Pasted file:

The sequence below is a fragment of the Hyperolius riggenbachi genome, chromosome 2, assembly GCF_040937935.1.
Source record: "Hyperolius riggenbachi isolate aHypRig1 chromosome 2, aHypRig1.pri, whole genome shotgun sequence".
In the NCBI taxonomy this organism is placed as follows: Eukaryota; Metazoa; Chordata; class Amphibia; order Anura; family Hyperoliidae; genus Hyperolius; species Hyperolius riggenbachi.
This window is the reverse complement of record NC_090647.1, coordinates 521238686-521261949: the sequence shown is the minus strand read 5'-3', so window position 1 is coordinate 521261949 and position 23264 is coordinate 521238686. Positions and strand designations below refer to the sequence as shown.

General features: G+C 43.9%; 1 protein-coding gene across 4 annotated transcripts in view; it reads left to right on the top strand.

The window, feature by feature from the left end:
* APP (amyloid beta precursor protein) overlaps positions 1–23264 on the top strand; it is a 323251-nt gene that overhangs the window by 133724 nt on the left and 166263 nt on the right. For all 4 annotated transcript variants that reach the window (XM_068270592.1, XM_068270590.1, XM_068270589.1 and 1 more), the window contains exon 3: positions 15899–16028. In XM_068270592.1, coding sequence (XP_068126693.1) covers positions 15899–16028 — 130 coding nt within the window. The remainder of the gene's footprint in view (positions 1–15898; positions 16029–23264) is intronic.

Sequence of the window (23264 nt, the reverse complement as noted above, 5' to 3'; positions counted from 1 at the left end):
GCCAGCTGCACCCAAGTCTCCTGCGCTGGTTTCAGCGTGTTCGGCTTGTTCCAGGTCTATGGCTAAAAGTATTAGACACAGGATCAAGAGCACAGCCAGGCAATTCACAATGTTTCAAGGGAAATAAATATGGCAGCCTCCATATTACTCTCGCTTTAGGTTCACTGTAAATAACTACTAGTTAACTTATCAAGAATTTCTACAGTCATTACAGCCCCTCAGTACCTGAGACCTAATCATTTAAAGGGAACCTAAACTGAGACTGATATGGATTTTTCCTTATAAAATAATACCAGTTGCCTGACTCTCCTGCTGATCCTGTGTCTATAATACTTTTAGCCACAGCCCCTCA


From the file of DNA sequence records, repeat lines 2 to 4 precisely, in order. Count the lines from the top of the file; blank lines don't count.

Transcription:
Source record: "Hyperolius riggenbachi isolate aHypRig1 chromosome 2, aHypRig1.pri, whole genome shotgun sequence".
In the NCBI taxonomy this organism is placed as follows: Eukaryota; Metazoa; Chordata; class Amphibia; order Anura; family Hyperoliidae; genus Hyperolius; species Hyperolius riggenbachi.
This window is the reverse complement of record NC_090647.1, coordinates 521238686-521261949: the sequence shown is the minus strand read 5'-3', so window position 1 is coordinate 521261949 and position 23264 is coordinate 521238686. Positions and strand designations below refer to the sequence as shown.